Ag budget boost doesn’t mean much Up Front
By Bryden Winsby A
new year, another new agriculture minister. And a new provincial budget that the
oddsmakers say won't stand the test of time, even if the ag minister manages to survive May's provincial election. Norm Letnick, who succeeded Don McRae last September, holds the very safe Kelowna-Lake Country seat for the BC Liberals in the legislature. Barring a huge upset by New Democrat Mike Nuyens or BC Conservative Graeme James, Letnick will continue to represent the riding, which he won in 2009 with 52 percent of the vote against four other candidates.
However, unless Liberal popularity with the electorate takes a big jump during the next few weeks, he won't have a cabinet portfolio. And we'll be left to wonder whether the provincial budget introduced in mid-February was worth all the effort that went into preparing it.
Polls indicate a big majority of British Columbians don't believe the Liberals can deliver on their pledge to pull the province’s books out of the red, a cornerstone of the budget tabled by finance minister Mike de Jong. For years, farmers have lamented the fact B.C. government spending on agriculture lags badly behind the rest of the country. The latest budget calls for a 20 percent increase from last year, to a total of $79.3 million. Highlights include nearly $1 million more for the Agricultural Land Commission to strengthen its farmland preservation activities, $6.5 million for the carbon tax rebate program and $5.6 million for a meat inspection program. Letnick has touted the increased funding as a big plus for the government’s Agrifoods Strategy,’ described as “a roadmap to the sector becoming a $14 billion-a-year industry by 2017.”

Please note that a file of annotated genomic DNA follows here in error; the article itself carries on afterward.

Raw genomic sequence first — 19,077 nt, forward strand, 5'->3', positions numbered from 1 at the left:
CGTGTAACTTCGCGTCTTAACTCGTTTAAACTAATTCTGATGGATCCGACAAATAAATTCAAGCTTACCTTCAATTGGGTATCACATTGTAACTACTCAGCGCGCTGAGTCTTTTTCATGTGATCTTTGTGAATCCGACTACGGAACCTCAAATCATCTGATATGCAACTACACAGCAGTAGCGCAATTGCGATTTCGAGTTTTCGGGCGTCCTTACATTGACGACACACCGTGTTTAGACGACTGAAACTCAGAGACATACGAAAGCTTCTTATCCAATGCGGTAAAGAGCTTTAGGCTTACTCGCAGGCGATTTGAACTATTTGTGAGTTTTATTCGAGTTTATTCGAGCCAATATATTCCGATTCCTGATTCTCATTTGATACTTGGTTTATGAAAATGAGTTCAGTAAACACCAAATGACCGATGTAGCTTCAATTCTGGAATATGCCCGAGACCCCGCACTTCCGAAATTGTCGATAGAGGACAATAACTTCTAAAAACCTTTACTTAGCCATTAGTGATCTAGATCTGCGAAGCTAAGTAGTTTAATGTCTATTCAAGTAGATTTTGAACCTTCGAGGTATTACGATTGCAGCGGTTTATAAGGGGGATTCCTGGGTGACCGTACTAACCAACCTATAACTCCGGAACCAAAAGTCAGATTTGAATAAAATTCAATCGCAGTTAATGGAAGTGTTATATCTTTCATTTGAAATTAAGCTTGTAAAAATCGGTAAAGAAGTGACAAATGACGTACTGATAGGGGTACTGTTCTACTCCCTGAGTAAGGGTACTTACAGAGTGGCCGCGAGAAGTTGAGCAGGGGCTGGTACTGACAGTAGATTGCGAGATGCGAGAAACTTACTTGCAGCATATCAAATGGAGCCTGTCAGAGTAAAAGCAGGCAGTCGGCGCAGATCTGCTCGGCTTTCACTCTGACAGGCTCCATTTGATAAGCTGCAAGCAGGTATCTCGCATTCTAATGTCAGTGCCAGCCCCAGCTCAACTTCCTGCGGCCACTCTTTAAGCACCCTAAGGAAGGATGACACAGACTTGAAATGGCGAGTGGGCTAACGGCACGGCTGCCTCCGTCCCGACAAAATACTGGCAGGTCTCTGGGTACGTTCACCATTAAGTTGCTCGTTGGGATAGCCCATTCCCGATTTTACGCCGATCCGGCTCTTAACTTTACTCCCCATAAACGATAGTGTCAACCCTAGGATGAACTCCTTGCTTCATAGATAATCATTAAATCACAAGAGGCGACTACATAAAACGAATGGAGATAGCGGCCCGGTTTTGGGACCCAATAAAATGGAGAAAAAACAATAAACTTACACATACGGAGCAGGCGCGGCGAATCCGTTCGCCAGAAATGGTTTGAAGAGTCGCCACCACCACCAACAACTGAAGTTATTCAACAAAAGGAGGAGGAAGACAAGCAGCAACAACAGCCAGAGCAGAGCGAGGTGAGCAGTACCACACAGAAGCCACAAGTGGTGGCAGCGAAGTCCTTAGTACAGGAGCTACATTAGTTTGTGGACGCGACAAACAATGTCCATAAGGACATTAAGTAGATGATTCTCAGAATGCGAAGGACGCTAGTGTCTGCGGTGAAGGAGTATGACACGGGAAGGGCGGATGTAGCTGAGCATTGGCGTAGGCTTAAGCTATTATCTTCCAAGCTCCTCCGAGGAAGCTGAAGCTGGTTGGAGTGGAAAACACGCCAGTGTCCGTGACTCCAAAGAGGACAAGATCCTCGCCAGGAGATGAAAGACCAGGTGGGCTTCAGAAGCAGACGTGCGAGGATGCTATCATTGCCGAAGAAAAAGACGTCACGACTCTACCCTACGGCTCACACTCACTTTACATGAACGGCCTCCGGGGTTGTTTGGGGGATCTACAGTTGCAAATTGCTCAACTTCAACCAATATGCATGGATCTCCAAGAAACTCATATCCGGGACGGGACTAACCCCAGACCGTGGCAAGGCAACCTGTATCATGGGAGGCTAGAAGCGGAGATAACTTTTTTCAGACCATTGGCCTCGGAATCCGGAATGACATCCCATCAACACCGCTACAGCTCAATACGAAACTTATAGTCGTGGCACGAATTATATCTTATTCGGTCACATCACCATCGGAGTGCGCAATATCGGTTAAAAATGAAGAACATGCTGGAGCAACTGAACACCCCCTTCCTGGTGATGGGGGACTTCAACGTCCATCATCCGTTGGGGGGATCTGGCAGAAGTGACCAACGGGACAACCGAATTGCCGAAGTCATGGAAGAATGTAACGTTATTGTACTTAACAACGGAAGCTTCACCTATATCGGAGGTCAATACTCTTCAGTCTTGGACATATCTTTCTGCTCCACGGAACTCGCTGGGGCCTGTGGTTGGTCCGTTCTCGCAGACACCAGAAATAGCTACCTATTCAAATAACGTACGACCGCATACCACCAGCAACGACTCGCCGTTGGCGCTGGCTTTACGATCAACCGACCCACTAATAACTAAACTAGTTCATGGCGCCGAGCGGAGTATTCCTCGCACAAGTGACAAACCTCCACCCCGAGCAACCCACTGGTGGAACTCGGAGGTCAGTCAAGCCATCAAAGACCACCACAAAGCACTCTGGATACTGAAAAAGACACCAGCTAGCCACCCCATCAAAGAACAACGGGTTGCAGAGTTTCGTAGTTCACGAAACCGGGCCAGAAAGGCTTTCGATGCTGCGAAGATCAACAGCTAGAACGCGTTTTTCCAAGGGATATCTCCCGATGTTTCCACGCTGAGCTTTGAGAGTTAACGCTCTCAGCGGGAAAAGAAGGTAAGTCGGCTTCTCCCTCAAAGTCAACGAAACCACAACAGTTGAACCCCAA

Skepticism still abounds, though, and the ag budget was greeted with little enthusiasm by the B.C. Fruit Growers' Association. Letnick had announced at January's BCFGA annual gathering in Penticton that a major change to the $2 million orchard replant program will eliminate the stipulation that owners must grow the same type of fruit in order to be eligible for subsidies.
However, in a post- budget statement, association president Jeet Dukhia said the BCFGA had been hoping for more than that. It said studies have shown that the tree fruit industry needs an ongoing replant
program and assistance
with environmental improvements on farms. “We were hoping to get a positive future direction on these programs, but the budget contained no strategic, competitive help for tree fruit growers,” said Dukhia.
“We need continuity of replant in our industry. When we plan, orchardists look forward 15 or 20 years. The disruption of not having a long-term replant program is harming our industry.” He points out that the replant program is currently funded for two years, but was disrupted in 2012 as no program was offered then.
Environment-related measures, such as help with integrated pest management, deer fencing and septic systems for worker sanitary facilities have been proposed by the BCFGA “with the expectation that the government was interested in protecting and enhancing the
environment and helping us to meet the competition. We were disappointed,” said Dukhia.
Whether the NDP’s approach would be any less disappointing is anyone’s guess at this point. Its ability to juggle needs and wants with available revenues is mostly a matter of rhetoric.
For Dukhia and his association, the fight goes on, regardless of who’s in charge in Victoria. Elsewhere in this issue you’ll find a recap of the BCFGA’s annual meeting, along with some uplifting pieces on both the tree fruit and wine industries. A Washington State operation is making great strides with a troubled B.C.-bred apple variety, cherry growers are taking steps toward a more organized approach to production and marketing issues and a Cawston winery relies on the sun for more than growing grapes. Our resident gurus Peter Waterman and Gary Strachan discuss apple quality decision-making and frost damage prevention respectively.
And there’s a lot more. Read on!
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British Columbia FRUIT GROWER • Spring 2011
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